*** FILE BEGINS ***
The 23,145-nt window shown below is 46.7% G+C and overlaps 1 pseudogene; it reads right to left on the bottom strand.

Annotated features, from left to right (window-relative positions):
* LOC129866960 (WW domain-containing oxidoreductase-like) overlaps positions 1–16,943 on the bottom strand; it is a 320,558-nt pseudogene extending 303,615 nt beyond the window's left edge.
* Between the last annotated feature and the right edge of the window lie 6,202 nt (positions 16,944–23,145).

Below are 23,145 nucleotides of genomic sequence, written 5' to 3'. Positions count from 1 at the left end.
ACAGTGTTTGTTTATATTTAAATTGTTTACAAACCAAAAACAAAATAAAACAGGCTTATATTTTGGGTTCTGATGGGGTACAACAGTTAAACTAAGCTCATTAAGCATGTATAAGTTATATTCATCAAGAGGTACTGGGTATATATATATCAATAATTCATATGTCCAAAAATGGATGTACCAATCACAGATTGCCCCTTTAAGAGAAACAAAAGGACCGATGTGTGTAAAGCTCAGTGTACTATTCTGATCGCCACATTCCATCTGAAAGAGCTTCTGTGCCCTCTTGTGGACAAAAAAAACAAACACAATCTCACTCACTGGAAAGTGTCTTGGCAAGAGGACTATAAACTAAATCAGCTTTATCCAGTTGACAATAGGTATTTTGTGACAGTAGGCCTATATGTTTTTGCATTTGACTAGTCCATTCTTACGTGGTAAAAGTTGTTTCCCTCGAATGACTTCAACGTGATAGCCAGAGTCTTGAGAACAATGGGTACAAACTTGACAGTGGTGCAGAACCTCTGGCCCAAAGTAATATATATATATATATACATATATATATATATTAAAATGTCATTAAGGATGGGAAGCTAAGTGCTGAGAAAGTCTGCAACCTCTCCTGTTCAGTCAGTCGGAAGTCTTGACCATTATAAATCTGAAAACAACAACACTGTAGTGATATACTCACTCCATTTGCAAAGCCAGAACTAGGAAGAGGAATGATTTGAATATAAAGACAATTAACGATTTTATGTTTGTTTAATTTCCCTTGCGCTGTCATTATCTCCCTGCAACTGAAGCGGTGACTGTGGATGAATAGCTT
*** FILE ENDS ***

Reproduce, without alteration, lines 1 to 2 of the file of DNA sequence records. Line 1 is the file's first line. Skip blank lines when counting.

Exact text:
The 23,145-nt window shown below is 46.7% G+C and overlaps 1 pseudogene; it reads right to left on the bottom strand.

Annotated features, from left to right (window-relative positions):